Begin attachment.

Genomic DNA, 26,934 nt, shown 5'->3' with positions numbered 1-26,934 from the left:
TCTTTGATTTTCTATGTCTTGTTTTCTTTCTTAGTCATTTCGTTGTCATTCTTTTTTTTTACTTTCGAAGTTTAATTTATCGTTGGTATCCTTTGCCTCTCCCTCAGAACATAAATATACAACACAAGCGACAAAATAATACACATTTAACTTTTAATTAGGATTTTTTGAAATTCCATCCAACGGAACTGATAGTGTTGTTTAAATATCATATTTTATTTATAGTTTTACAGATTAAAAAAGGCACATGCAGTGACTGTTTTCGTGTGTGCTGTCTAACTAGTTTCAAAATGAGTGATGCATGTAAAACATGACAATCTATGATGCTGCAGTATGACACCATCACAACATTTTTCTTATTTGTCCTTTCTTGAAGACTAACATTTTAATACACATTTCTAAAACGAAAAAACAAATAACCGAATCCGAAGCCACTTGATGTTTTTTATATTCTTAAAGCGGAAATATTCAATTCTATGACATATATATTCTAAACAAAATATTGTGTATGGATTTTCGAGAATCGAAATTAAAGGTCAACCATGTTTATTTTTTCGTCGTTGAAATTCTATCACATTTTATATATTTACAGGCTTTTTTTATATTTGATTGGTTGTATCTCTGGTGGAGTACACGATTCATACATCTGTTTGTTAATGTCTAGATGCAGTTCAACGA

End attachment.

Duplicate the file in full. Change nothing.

Genomic DNA, 26,934 nt, shown 5'->3' with positions numbered 1-26,934 from the left:
TCTTTGATTTTCTATGTCTTGTTTTCTTTCTTAGTCATTTCGTTGTCATTCTTTTTTTTTACTTTCGAAGTTTAATTTATCGTTGGTATCCTTTGCCTCTCCCTCAGAACATAAATATACAACACAAGCGACAAAATAATACACATTTAACTTTTAATTAGGATTTTTTGAAATTCCATCCAACGGAACTGATAGTGTTGTTTAAATATCATATTTTATTTATAGTTTTACAGATTAAAAAAGGCACATGCAGTGACTGTTTTCGTGTGTGCTGTCTAACTAGTTTCAAAATGAGTGATGCATGTAAAACATGACAATCTATGATGCTGCAGTATGACACCATCACAACATTTTTCTTATTTGTCCTTTCTTGAAGACTAACATTTTAATACACATTTCTAAAACGAAAAAACAAATAACCGAATCCGAAGCCACTTGATGTTTTTTATATTCTTAAAGCGGAAATATTCAATTCTATGACATATATATTCTAAACAAAATATTGTGTATGGATTTTCGAGAATCGAAATTAAAGGTCAACCATGTTTATTTTTTCGTCGTTGAAATTCTATCACATTTTATATATTTACAGGCTTTTTTTATATTTGATTGGTTGTATCTCTGGTGGAGTACACGATTCATACATCTGTTTGTTAATGTCTAGATGCAGTTCAACGA